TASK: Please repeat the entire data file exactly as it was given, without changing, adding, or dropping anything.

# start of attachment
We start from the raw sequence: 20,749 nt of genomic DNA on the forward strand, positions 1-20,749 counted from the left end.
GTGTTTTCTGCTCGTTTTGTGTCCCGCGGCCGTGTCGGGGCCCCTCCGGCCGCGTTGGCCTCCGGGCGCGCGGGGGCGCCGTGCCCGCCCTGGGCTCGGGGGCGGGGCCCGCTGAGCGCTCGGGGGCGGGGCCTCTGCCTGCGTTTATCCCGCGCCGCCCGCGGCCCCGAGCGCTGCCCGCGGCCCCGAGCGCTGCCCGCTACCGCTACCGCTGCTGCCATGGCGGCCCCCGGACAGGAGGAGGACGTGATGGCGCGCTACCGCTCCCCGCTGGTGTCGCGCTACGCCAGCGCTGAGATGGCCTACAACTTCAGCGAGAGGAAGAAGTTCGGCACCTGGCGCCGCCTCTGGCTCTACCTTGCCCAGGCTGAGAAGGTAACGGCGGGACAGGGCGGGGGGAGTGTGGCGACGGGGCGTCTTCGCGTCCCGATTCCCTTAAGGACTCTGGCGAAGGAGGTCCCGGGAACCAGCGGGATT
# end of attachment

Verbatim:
We start from the raw sequence: 20,749 nt of genomic DNA on the forward strand, positions 1-20,749 counted from the left end.
GTGTTTTCTGCTCGTTTTGTGTCCCGCGGCCGTGTCGGGGCCCCTCCGGCCGCGTTGGCCTCCGGGCGCGCGGGGGCGCCGTGCCCGCCCTGGGCTCGGGGGCGGGGCCCGCTGAGCGCTCGGGGGCGGGGCCTCTGCCTGCGTTTATCCCGCGCCGCCCGCGGCCCCGAGCGCTGCCCGCGGCCCCGAGCGCTGCCCGCTACCGCTACCGCTGCTGCCATGGCGGCCCCCGGACAGGAGGAGGACGTGATGGCGCGCTACCGCTCCCCGCTGGTGTCGCGCTACGCCAGCGCTGAGATGGCCTACAACTTCAGCGAGAGGAAGAAGTTCGGCACCTGGCGCCGCCTCTGGCTCTACCTTGCCCAGGCTGAGAAGGTAACGGCGGGACAGGGCGGGGGGAGTGTGGCGACGGGGCGTCTTCGCGTCCCGATTCCCTTAAGGACTCTGGCGAAGGAGGTCCCGGGAACCAGCGGGATT